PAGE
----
If success were to be measured on visits to Wembley, Leicester City would be in the running for the tag of ‘Team of the Nineties’. The Filbert Street outfit headed Wembley way on six occasions during that period, but half of those visits ended in heartbreak.
One such visit Spurs fans will not need reminding of the outcome — Allan Nielsen saw to that in the final of the 1999 Worthington Cup. Aside from that occasion, Leicester were so nearly in danger of being tagged the Premiership nearly men in the early part of the decade.
The climax to three seasons running saw the Foxes take their place in the Division One play-off final, and at the end of the first two they returned to familiar surroundings. In was in 1994 that Brian Little’s team emerged from the play-off pantomime victorious, beating local rivals Derby 2-1 with two goals from central defensive stalwart Steve Walsh.
Filbert Street was not a top-flight venue for very long. Leicester struggled, Little departed to Aston Villa and even manager-of-the-moment Mark McGhee could not prevent the inevitable drop.
The following season was disrupted by the leaving of McGhee, who found the challenge of restoring Wolves to former glories irresistible. Enter one Martin O’Neill.
Not universally accepted at first, the livewire Northern Irishman inspired his new charges to a late rally which saw Leicester surge to the play-off final for the fourth time in five seasons. Crystal Palace provided the opposition, and the game was a whistle blow away from a penalty shootout at 1-1 when Steve Claridge struck from the edge of the Palace penalty area to signal despair for the Londoners and joy for O’Neill and his merry men from the east midlands.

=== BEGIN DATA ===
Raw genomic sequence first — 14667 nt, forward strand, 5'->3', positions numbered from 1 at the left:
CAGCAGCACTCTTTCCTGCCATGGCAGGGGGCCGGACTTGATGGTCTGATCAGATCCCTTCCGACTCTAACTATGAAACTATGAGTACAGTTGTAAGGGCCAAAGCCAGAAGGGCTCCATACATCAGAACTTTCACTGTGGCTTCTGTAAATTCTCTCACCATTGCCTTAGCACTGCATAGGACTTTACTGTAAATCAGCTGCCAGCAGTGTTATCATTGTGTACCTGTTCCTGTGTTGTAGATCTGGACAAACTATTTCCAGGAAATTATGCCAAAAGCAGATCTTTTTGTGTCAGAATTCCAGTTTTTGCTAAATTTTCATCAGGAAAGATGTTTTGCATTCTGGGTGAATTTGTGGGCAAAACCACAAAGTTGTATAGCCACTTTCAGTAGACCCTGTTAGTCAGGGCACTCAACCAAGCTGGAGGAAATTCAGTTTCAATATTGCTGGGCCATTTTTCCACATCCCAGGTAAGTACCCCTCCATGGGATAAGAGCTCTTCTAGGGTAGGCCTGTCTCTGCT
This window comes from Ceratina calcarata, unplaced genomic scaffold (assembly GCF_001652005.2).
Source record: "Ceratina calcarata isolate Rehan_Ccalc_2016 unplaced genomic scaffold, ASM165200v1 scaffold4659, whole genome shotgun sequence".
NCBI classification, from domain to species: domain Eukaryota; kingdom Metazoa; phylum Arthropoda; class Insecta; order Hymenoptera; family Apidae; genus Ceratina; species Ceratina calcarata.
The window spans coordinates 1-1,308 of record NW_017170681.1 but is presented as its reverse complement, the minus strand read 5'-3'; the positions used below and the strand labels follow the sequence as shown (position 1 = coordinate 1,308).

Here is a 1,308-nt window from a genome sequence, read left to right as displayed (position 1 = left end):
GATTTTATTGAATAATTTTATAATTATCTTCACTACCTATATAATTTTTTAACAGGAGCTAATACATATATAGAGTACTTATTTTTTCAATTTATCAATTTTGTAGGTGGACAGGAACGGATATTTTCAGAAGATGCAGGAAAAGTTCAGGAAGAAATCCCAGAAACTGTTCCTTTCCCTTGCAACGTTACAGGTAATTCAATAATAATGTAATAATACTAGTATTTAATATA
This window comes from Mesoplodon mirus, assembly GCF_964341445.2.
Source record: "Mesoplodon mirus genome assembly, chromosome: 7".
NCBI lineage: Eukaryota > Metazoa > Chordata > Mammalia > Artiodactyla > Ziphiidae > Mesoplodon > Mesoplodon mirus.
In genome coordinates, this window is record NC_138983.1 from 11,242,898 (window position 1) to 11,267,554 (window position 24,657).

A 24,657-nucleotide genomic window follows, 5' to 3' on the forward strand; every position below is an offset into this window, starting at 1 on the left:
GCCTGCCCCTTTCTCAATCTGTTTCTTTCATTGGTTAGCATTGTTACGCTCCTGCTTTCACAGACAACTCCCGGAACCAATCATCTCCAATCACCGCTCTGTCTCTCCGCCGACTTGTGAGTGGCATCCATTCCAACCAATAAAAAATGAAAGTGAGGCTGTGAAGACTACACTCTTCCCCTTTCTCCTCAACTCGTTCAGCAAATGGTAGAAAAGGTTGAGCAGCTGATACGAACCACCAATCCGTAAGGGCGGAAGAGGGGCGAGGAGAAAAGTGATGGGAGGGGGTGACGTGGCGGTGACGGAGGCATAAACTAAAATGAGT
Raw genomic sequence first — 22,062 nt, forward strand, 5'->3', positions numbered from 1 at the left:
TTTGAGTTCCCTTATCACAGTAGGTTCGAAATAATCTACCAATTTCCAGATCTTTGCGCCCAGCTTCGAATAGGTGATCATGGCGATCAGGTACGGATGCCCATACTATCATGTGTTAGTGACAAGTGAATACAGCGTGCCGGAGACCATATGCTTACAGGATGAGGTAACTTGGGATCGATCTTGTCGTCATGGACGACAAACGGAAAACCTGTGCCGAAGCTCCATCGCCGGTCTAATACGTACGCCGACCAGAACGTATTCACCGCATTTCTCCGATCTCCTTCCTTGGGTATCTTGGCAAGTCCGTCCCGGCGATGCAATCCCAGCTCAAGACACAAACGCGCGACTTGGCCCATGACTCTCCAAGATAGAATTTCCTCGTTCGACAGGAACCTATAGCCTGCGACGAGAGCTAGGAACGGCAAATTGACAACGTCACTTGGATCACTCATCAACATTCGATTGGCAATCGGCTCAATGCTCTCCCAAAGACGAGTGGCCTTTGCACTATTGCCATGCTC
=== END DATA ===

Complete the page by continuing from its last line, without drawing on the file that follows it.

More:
Since gatecrashing the Premiership on the back of Claridge’s late strike, Leicester found their feet among the elite to such an extent that they have not finished outside the top ten in four seasons. O’Neill’s stock continued to rise, with two League Cup triumphs, providing passports to Europe, doing no harm to his burgeoning reputation.
During his spell at Filbert Street O’Neill was openly targeted by both Everton and Leeds, while being coveted by many club chairman. The loyal former Nottingham Forest midfielder resisted overtures before succumbing to an invitation to restore the fortunes of Celtic in the close season.
Leicester reacted smartly and swiftly reacted to secure another young manager tipped for great things. Former Spur Peter Taylor was appointed following a hugely successful spell with the England under-21 side and a season with Gillingham that saw the Kent club promoted to Division One.
Taylor obviously has a solid base to work from, but made an impression to such an extent that the expected exodus of established stars did not materialise and he used the proceeds from Emile Heskey’s switch to Liverpool to strengthen the squad.
It was not until nine games in to the new campaign that Taylor tasted Premiership defeat — and that was when Manchester United visited Filbert Street. Confirmation of his progress came when the Football Association came a calling to ask if Taylor would take care of the England team while a replacement for Kevin Keegan was sought.
Sven Goran Eriksson is on his way, while Taylor will stay on as an able lieutenant with a view to the Swede grooming him to be a possible future England coach in his own right.
Defeat to Liverpool followed the Manchester United setback, but Taylor’s men are now firmly back on track and sitting pretty in third place. White Hart Lane has been a happy hunting ground on their previous two visits — it is now high time for the Foxes to be outfoxed.